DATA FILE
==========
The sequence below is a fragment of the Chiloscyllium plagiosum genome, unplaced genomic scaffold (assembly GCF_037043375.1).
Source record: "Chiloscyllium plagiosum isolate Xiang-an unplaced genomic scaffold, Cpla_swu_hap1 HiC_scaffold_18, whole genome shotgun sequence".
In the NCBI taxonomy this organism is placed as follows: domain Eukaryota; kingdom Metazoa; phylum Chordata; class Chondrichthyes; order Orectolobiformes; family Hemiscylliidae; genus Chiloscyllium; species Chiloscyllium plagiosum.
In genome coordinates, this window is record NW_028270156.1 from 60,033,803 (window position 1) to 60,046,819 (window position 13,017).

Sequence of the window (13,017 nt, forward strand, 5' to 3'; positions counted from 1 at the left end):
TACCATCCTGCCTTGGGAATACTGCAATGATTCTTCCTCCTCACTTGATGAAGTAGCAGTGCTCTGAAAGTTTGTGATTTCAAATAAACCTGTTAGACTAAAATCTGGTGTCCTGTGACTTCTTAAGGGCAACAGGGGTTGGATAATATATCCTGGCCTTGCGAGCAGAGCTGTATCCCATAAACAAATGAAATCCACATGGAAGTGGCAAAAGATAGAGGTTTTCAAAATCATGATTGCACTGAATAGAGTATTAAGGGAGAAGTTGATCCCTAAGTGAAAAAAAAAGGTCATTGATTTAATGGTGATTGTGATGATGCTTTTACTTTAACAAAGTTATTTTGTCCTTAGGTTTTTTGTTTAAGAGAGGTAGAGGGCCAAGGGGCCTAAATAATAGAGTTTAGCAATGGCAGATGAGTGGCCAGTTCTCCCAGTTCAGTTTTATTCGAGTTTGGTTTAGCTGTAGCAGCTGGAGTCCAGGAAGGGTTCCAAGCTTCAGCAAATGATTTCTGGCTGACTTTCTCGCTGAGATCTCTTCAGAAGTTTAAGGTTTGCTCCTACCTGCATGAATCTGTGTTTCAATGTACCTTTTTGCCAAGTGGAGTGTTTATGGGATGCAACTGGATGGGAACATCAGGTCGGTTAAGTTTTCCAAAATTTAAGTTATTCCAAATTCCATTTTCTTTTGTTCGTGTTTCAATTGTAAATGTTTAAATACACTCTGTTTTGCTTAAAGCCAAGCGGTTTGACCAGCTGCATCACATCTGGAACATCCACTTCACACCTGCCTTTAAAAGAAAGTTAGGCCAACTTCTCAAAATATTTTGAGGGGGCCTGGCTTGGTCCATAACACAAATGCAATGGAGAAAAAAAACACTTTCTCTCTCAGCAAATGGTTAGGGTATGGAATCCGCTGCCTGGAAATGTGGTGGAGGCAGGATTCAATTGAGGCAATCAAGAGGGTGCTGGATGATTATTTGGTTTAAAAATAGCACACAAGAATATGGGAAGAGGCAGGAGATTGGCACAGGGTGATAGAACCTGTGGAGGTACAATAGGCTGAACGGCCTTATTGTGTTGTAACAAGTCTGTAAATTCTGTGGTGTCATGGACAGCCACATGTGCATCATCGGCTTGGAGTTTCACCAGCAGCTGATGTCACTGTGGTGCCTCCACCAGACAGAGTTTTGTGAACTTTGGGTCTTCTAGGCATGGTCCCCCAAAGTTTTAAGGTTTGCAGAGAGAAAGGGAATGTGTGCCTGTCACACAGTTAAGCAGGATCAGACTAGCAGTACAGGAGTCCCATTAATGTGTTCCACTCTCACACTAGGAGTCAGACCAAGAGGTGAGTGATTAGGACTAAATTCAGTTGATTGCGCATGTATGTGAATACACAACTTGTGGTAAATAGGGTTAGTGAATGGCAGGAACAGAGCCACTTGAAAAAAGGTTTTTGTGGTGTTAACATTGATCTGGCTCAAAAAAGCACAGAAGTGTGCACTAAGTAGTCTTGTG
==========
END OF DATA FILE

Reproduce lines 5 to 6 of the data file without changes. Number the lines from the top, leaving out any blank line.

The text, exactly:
Sequence of the window (13,017 nt, forward strand, 5' to 3'; positions counted from 1 at the left end):
TACCATCCTGCCTTGGGAATACTGCAATGATTCTTCCTCCTCACTTGATGAAGTAGCAGTGCTCTGAAAGTTTGTGATTTCAAATAAACCTGTTAGACTAAAATCTGGTGTCCTGTGACTTCTTAAGGGCAACAGGGGTTGGATAATATATCCTGGCCTTGCGAGCAGAGCTGTATCCCATAAACAAATGAAATCCACATGGAAGTGGCAAAAGATAGAGGTTTTCAAAATCATGATTGCACTGAATAGAGTATTAAGGGAGAAGTTGATCCCTAAGTGAAAAAAAAAGGTCATTGATTTAATGGTGATTGTGATGATGCTTTTACTTTAACAAAGTTATTTTGTCCTTAGGTTTTTTGTTTAAGAGAGGTAGAGGGCCAAGGGGCCTAAATAATAGAGTTTAGCAATGGCAGATGAGTGGCCAGTTCTCCCAGTTCAGTTTTATTCGAGTTTGGTTTAGCTGTAGCAGCTGGAGTCCAGGAAGGGTTCCAAGCTTCAGCAAATGATTTCTGGCTGACTTTCTCGCTGAGATCTCTTCAGAAGTTTAAGGTTTGCTCCTACCTGCATGAATCTGTGTTTCAATGTACCTTTTTGCCAAGTGGAGTGTTTATGGGATGCAACTGGATGGGAACATCAGGTCGGTTAAGTTTTCCAAAATTTAAGTTATTCCAAATTCCATTTTCTTTTGTTCGTGTTTCAATTGTAAATGTTTAAATACACTCTGTTTTGCTTAAAGCCAAGCGGTTTGACCAGCTGCATCACATCTGGAACATCCACTTCACACCTGCCTTTAAAAGAAAGTTAGGCCAACTTCTCAAAATATTTTGAGGGGGCCTGGCTTGGTCCATAACACAAATGCAATGGAGAAAAAAAACACTTTCTCTCTCAGCAAATGGTTAGGGTATGGAATCCGCTGCCTGGAAATGTGGTGGAGGCAGGATTCAATTGAGGCAATCAAGAGGGTGCTGGATGATTATTTGGTTTAAAAATAGCACACAAGAATATGGGAAGAGGCAGGAGATTGGCACAGGGTGATAGAACCTGTGGAGGTACAATAGGCTGAACGGCCTTATTGTGTTGTAACAAGTCTGTAAATTCTGTGGTGTCATGGACAGCCACATGTGCATCATCGGCTTGGAGTTTCACCAGCAGCTGATGTCACTGTGGTGCCTCCACCAGACAGAGTTTTGTGAACTTTGGGTCTTCTAGGCATGGTCCCCCAAAGTTTTAAGGTTTGCAGAGAGAAAGGGAATGTGTGCCTGTCACACAGTTAAGCAGGATCAGACTAGCAGTACAGGAGTCCCATTAATGTGTTCCACTCTCACACTAGGAGTCAGACCAAGAGGTGAGTGATTAGGACTAAATTCAGTTGATTGCGCATGTATGTGAATACACAACTTGTGGTAAATAGGGTTAGTGAATGGCAGGAACAGAGCCACTTGAAAAAAGGTTTTTGTGGTGTTAACATTGATCTGGCTCAAAAAAGCACAGAAGTGTGCACTAAGTAGTCTTGTG